Popcorn Perspectives with Danny Minton – Week of August 17, 2020

Popcorn Perspectives with Danny Minton

Week of August 17, 2020

Unhinged
Rated R for strong violent content, and language throughout
Rotten Tomatoes Score: 49% at time of writing
In Theaters

After COVID-19 hit, this little-known thriller with Russell Crowe made the move to be the first official theatrical release once theaters would open in early July. Of course that didn’t happen and now it will be the first big theatrical release now that theaters might be finally opening this week. The story follows a very angry and off-kilter southerner who, after being honked at while not moving at a traffic light, decides to take out all of his life’s frustrations on an unsuspecting woman and her son, in order to show her what a bad day really looks like. Upon first watching the trailer, I was immediately convinced that the timing couldn’t be worse for a film like this, which seemed almost politically-themed with two sides that can’t figure out their differences. But I was wrong there. This is a monster movie, with Crowe playing a creature almost like a land-locked Jaws, bound and determined to wreak mindless havoc and chaos to destroy the life of a single person, without any regard for his own. He envelops his character quite perfectly and turns out to be a terrifically scary force on the screen. The film turns out to be a fast-paced road rage thriller with a resounding message that should help us all the next time we consider either getting angry or accidentally exacerbating someone else’s anger on the highway. B+

The One and Only Ivan
Rated PG for mild thematic elements
Rotten Tomatoes Score: 63%
Available on Disney+

Originally slated for a theatrical release this past week, Ivan, based on the true story from the children’s novel by K. A. Applegate, stars Bryan Cranston as a circus owner and ringmaster who runs a small mall-based circus featuring a menagerie of talking animals including a silverback gorilla (Sam Rockwall) and an elderly elephant (Angelina Jolie). Struggling to fill their seats, the flawed but loving owner does what he can to keep the circus alive and the animals in his care. Honestly, the movie has a rough start and I was ready to give up pretty quickly, not thinking I’d be able to cut through all the cheese. But once you are into the meat of the story, the film converts into an interesting and thoughtful family film with a simple yet effective message and an unexpectedly poignant epilogue. So what I thought might end up a train wreck, wound up to be a sweet surprise. B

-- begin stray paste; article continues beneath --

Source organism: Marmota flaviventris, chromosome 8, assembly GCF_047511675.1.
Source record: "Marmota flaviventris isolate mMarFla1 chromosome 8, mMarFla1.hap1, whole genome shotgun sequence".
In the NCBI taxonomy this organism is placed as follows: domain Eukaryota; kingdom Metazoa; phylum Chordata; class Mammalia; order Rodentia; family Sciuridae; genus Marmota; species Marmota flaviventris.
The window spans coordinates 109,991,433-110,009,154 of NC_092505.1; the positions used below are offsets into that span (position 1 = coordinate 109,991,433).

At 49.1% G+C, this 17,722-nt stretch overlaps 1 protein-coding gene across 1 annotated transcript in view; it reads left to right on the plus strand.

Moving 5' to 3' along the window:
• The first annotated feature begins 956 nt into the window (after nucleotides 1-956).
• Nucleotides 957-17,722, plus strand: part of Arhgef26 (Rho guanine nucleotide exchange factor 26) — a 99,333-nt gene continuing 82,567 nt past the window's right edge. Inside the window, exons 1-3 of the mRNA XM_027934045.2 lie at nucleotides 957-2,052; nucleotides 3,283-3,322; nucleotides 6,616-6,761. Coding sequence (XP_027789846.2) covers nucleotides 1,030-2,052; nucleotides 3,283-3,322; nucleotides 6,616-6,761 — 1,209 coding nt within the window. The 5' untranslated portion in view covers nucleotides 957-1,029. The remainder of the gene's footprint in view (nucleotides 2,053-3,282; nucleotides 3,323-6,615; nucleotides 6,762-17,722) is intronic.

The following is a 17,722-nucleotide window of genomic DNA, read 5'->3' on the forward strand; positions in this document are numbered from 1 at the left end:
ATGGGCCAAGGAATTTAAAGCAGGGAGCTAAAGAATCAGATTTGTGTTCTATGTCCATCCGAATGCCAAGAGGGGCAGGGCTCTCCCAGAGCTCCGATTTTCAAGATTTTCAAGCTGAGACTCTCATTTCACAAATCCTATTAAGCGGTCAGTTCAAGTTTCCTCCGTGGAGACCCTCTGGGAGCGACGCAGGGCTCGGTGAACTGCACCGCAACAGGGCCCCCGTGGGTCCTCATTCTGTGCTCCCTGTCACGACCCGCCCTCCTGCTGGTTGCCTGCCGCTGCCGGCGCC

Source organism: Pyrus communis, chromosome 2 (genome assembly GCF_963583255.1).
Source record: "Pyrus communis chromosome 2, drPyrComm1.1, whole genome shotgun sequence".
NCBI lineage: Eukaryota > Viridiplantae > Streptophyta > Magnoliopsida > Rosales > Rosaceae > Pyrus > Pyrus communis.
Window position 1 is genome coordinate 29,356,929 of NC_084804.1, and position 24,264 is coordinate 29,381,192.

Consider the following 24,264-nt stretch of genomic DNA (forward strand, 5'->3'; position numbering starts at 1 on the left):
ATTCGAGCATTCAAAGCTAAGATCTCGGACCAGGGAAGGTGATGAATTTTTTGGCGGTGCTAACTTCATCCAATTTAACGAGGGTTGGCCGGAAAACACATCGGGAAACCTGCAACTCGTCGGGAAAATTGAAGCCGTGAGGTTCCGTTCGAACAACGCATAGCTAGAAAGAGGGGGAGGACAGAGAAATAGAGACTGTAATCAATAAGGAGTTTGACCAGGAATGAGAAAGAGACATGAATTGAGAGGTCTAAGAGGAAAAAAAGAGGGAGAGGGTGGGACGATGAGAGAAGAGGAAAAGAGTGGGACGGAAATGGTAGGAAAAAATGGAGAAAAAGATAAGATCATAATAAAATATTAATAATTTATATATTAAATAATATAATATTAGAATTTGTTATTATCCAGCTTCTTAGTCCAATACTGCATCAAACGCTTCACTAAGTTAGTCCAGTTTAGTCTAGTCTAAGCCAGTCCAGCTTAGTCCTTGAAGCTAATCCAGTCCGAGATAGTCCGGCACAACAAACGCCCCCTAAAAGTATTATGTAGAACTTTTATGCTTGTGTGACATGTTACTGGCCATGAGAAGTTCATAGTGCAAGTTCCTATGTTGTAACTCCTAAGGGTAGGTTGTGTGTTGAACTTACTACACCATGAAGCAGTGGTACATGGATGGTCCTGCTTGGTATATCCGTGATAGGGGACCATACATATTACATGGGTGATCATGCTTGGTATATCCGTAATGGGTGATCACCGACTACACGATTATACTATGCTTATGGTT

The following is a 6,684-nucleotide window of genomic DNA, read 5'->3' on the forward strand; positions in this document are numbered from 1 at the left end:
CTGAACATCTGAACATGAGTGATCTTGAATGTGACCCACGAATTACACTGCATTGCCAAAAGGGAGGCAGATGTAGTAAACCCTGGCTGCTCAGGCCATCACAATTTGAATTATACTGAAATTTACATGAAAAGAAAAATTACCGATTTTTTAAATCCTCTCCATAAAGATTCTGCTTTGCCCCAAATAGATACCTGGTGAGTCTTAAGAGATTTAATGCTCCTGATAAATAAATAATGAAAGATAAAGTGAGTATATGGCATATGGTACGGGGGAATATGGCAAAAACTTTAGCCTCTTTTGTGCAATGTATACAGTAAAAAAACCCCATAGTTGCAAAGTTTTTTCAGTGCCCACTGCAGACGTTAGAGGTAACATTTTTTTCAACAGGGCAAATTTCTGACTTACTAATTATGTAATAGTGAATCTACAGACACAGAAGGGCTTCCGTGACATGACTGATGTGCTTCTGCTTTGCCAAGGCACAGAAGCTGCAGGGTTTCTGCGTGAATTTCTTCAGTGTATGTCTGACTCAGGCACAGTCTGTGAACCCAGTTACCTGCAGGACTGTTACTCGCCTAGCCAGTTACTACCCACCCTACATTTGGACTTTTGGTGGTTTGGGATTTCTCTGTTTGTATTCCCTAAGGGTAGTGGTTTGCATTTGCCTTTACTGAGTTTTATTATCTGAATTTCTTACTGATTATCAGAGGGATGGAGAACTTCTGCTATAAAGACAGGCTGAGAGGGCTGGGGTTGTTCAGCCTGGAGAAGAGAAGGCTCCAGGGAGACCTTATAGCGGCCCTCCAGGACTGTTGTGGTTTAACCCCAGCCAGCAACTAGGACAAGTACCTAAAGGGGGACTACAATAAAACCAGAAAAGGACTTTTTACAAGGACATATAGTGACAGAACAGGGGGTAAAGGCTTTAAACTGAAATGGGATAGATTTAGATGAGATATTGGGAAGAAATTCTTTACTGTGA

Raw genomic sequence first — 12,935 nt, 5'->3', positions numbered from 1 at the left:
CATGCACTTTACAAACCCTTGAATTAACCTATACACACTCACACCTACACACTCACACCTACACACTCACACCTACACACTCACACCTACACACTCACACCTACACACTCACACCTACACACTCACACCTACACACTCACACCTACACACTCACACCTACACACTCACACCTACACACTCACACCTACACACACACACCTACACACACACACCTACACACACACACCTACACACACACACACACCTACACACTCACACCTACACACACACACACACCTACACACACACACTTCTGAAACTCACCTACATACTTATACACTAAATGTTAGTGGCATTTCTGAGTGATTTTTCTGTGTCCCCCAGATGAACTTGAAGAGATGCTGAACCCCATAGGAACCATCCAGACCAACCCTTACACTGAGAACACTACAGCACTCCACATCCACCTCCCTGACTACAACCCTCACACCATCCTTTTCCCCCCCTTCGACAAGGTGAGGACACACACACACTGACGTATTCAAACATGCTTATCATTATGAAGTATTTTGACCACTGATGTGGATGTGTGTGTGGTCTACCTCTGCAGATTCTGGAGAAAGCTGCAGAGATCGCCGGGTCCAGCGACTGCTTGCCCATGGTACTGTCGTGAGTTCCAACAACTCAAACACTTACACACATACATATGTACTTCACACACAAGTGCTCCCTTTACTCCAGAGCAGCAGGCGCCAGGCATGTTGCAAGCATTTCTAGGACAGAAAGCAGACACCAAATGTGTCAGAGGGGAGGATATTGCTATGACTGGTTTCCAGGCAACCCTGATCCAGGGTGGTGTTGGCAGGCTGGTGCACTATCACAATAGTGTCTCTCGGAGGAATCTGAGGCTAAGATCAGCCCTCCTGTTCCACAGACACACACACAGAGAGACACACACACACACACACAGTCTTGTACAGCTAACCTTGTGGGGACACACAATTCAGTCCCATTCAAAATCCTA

Emperor
Rated PG-13 for violence throughout, language including racial epithets, and some disturbing images
Rotten Tomatoes Score: None at time of writing
Available on Disc and Streaming

Yet another film with theatrical aspirations whose dreams were crushed by COVID-19, is this little-know story about a slave named Shields Green, nicknamed “emperor” due to being an apparent descendant of African kings, who runs away after tragedy hits his life on his plantation, eventually finding himself fighting with a group of abolitionists during the Raid on Harper’s Ferry, the battle that is thought to have initiated the Civil War. Just as in the recent film Harriet, there is a great story here which I was thankful to learn about. As a character, Green seems like a hero whose tale needs to be told to a wider audience, and Dayo Okeniyi puts up a strong performance to represent him, thankfully overshadowing the unnecessary fluff like the cunning slave hunter hired to catch him. Unfortunately, this version of the story feels rushed at 99 minutes, and by the end it is too apparent that this is a highlights reel rather than the historical epic it might deserve. That being said, I’m glad I was able to get a little insight in this brief introduction to a seemingly important historical figure who most will want to learn more about after the credits roll. B-

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